DVD Review: James May’s Toy Stories

This six-part series is centred on the idea of taking childhood toys and trying to scale them up into a community project. A lifesize Spitfire made from Airfix (based on the 1/24 scale models of the Spitfire made in the mid 70s?) and a house built from Lego? It sounds impossible! There is a real journey being taken by those involved with both ups and downs along the way. It’s fascinating to see the interplay between two generations as they seek to build something together. It is encouraging to see that the energy to accomplish difficult tasks is there.

James May Toy Stories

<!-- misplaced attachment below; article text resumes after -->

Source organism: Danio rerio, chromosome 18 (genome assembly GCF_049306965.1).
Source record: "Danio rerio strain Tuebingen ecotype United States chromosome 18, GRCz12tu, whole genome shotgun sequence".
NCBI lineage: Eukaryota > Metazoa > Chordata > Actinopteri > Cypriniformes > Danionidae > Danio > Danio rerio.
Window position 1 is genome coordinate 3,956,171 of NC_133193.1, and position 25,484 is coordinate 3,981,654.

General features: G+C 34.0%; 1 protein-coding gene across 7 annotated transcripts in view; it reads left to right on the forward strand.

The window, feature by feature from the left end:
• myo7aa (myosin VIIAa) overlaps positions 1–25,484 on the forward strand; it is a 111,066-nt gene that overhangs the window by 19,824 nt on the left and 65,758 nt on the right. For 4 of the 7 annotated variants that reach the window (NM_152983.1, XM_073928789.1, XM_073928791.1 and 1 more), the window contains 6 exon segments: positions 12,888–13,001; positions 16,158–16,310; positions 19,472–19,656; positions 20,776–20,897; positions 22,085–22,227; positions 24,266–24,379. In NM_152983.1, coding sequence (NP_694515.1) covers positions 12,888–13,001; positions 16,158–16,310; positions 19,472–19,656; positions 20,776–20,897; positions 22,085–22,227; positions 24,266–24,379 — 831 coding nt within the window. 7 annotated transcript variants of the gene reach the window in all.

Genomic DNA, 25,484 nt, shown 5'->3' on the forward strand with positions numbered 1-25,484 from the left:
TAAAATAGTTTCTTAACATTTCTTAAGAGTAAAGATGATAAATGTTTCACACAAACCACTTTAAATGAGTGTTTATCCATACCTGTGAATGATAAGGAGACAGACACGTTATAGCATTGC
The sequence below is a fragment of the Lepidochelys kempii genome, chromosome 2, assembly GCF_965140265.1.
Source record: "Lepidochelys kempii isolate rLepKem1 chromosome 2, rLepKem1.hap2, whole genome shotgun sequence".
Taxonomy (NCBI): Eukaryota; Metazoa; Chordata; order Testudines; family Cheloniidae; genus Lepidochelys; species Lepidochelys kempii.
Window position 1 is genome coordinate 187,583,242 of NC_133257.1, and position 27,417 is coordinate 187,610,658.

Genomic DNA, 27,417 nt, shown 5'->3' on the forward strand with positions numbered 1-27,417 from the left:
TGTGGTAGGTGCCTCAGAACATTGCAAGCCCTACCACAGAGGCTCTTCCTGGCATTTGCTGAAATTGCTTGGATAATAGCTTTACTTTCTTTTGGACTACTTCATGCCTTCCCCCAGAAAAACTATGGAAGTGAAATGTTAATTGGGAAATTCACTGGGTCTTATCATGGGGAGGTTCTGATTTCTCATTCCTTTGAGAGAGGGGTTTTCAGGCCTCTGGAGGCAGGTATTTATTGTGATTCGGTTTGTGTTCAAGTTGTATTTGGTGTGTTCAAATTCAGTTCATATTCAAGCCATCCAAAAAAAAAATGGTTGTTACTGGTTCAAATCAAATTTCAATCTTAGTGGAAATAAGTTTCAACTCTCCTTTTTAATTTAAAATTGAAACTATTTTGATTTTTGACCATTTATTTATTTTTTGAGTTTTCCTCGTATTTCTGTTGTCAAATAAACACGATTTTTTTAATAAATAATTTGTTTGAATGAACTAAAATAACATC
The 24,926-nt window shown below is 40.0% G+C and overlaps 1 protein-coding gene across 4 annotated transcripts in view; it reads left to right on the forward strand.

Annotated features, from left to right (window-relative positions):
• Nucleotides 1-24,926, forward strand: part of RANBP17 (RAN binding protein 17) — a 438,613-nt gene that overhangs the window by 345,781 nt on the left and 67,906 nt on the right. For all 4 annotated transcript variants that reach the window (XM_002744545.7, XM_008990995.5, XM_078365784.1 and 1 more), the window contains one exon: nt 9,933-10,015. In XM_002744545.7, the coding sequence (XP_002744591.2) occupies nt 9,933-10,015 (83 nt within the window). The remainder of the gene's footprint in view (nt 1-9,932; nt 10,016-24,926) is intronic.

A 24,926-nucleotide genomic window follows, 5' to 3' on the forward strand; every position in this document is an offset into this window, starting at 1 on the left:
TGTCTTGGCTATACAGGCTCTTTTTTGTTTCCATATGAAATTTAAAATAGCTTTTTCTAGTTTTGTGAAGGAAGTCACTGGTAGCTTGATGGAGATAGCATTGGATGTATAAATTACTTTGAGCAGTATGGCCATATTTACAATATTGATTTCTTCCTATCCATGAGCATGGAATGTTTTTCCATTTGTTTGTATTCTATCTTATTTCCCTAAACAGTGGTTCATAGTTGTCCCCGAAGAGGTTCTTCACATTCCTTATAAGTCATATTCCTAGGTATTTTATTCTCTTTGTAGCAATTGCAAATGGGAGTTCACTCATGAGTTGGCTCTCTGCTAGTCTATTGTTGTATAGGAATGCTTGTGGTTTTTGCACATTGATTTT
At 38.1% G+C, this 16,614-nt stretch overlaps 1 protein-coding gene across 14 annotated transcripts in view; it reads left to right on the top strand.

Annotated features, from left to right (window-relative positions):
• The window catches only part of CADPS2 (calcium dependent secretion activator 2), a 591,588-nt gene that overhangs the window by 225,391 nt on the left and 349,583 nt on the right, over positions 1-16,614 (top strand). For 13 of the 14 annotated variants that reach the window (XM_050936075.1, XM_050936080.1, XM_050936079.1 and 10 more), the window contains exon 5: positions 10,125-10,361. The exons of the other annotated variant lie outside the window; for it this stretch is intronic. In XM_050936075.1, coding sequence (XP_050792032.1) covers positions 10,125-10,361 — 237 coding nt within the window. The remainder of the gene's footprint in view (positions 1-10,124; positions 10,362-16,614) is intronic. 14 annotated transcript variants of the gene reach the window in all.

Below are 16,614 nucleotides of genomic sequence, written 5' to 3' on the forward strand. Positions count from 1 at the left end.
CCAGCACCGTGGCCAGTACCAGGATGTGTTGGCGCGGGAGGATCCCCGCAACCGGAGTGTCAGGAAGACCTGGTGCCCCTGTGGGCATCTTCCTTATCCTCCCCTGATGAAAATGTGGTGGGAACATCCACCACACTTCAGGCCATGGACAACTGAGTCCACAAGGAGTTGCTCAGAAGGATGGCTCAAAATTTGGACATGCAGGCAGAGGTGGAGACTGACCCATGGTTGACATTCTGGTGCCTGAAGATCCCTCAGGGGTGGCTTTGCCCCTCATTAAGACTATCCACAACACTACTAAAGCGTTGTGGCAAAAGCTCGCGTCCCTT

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The series is fun but it also raises some serious questions. The history of the Toys reveal the story of our Industrial decline. Where they are still made they are often no longer made here. The pioneers and engineers of our industrial revoloution are no more. If their spirit is to inform and motivate a new generation we will need to get kids interested in making things again. That for me was one of the underlying messages.

James May is interesting and engaging. His enthusiasm for the subject is unmistakable. May is passionate about toys and the role they have and might play:-

“For too long now we have regarded the great toys as mere playthings. It’s time to use them to bring people together and achieve greatness. And I bet it’ll be a right laugh as well”. [1] If his series encourages young people to take an interest in Science, Design and Manufacturing we will all owe him a great debt.


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